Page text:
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$9.21billion of retail assets transact in 2018, second strongest year on record

Property Markets / Transactions

Mar 04 2019

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A whopping $9.21billion of retail assets was transacted in 2018, despite mounting media noise surrounding retail trading pressure, according to the latest research from Savills Australia.

The agency’s Q4 2018 National Retail Quarter Timeresearch report highlights the sales volume as the second highest on record, reflecting strong ongoing investor confidence in the sector.

National head of Retail Investments, Ben Parkinson, said transactions on the east coast accounted for more than 90 per cent of total sales of retail property, while sub-regional and regional centres accounted for almost half of total investment by value.

“We are seeing the ongoing trend of higher-than-average transaction volumes across the sector, as owners seek to reposition their portfolios and recycle capital,” he said. 

Savills research recorded foreign investors accounting for just under 15 per cent of total sales volumes in 2018, compared to 22 per cent in the year prior, reflecting more normalised levels when compared to historic data, in part attributed to the tighter capital outflow controls from mainland China.

“Competition to acquire non-discretionary neighbourhood centres and freestanding supermarkets was very strong in 2018, and is expected to remain so looking forward,” Mr Parkinson said.

“Although total retail turnover growth has been subdued in large part due to declining and flat performance of department stores and discount department stores in the past 12 months, non-discretionary spending has grown with food retailing, accounting for circa 54 per cent of total retail turnover.

“Given continuing population growth metrics, this is expected to remain the case going forward.”

Savills director for Research & Consultancy, Shrabastee Mallik, maintains a positive outlook for the retail sector in 2019.

“When we look at indicators like company profits and labour market metrics, we are seeing a revitalisation occurring,” she said.

“The unemployment rate fell to 5.0 per cent (in trend terms) in December, the lowest it has been since 2011. 

“Most positively, this drop was as a result of employment growing faster than the size of the labour force, which provides us with additional positive signs that we will see wages growth rising above the inflation rate this year.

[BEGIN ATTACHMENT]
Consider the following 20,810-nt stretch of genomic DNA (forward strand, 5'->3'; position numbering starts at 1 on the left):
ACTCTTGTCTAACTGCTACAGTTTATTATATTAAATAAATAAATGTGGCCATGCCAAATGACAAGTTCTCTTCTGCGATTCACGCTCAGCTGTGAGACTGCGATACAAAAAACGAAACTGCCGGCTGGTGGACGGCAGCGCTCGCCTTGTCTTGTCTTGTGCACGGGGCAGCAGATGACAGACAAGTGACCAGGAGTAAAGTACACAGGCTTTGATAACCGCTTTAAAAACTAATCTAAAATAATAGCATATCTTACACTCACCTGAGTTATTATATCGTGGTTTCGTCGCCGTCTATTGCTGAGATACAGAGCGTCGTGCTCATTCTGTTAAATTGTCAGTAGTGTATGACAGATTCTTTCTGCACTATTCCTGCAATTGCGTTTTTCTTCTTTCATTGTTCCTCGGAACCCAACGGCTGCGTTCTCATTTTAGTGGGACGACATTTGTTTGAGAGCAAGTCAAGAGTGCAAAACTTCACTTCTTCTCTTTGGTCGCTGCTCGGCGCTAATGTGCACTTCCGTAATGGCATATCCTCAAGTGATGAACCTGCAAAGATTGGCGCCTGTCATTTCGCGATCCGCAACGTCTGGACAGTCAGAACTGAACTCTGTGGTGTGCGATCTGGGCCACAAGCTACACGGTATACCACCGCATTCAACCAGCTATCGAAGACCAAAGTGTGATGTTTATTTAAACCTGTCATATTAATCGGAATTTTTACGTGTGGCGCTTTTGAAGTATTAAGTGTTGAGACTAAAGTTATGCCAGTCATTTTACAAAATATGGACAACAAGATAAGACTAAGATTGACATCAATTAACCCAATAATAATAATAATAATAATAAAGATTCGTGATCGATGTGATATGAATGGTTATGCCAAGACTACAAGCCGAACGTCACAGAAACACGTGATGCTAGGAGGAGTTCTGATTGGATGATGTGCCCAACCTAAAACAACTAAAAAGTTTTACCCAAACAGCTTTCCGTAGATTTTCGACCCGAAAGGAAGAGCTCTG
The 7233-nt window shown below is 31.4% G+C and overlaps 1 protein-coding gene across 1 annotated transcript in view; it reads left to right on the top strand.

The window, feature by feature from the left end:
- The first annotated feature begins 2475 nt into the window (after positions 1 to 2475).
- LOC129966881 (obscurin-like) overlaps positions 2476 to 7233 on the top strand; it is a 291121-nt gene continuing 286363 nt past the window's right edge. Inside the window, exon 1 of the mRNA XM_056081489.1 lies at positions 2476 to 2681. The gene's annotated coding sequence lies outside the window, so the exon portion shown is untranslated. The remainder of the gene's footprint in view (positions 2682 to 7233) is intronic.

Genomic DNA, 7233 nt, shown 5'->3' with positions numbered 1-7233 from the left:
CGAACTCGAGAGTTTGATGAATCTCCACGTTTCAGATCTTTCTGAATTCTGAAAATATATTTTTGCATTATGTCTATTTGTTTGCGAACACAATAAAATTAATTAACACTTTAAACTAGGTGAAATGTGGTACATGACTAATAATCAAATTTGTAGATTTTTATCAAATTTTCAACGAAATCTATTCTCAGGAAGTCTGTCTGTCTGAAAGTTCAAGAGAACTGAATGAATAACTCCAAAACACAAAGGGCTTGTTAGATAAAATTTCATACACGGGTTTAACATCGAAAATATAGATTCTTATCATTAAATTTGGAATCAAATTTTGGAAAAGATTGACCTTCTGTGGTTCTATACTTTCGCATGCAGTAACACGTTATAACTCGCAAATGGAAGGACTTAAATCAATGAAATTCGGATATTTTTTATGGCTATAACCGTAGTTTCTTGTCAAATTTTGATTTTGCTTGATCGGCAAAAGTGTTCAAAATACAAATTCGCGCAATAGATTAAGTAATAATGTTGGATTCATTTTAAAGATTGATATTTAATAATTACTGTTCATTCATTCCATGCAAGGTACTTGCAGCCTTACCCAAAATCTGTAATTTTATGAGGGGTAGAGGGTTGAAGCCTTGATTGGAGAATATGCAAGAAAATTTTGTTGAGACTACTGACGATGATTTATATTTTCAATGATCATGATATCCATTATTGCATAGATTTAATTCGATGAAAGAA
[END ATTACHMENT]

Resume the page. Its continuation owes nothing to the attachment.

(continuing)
“Wages growth in 2018 was marginally higher than in 2017.”

Ms Mallik went on to say the recovery was likely to spur activity in discretionary spending, which had been subdued throughout the past 24 months.

“Retail spending is forecast between 2.5 per cent and 3.0 per cent through the course of 2019, albeit skewed to less discretionary retail spending,” she said.

She said that while the recent residential housing boom had boosted expenditure on household goods and hardware and garden items, there had been a notable slowing effect on these sectors. The residential market cooled throughout the year but was expected to accelerate into 2020 and 2021. 

“Although consumers have curbed their spending on discretionary products in the past two years, forward-looking indicators bode well for the retail sector this year, with stronger growth in net disposable income likely to spur consumer spending,” Ms Mallik said.

“In a continuing trend, café and restaurant retailing performed well above long-term averages.”

Ms Mallik acknowledged that one of the major concerns for the retail sector in Australia had been the rise of e-commerce retailing, and the flow-on implications to the retail sector, but she discounted the magnitude of the effects online retailing would have on traditional retail centres.

“In Australia, online retail turnover only accounted for 6.6 per cent of total retail turnover, as at November 2018,” she said.

“What many people see are statistics that talk about the growth in online retailing and foot traffic on online retail websites compared to foot traffic at physical retail stores – and while this remains true, the growth in online retailing is off a much lower base.

“There is also a trend that many people are not looking at, which is the growing number of online retailers that are evolving physical store networks as they expand their operations, with more than 40 per cent of online retail spending now taking place via omni-channel, including a store visit.

“Once these start-ups become successful on the internet, they look for funding or channel existing funds into opening up a shopfront or warehouse space.”

Download the report here.





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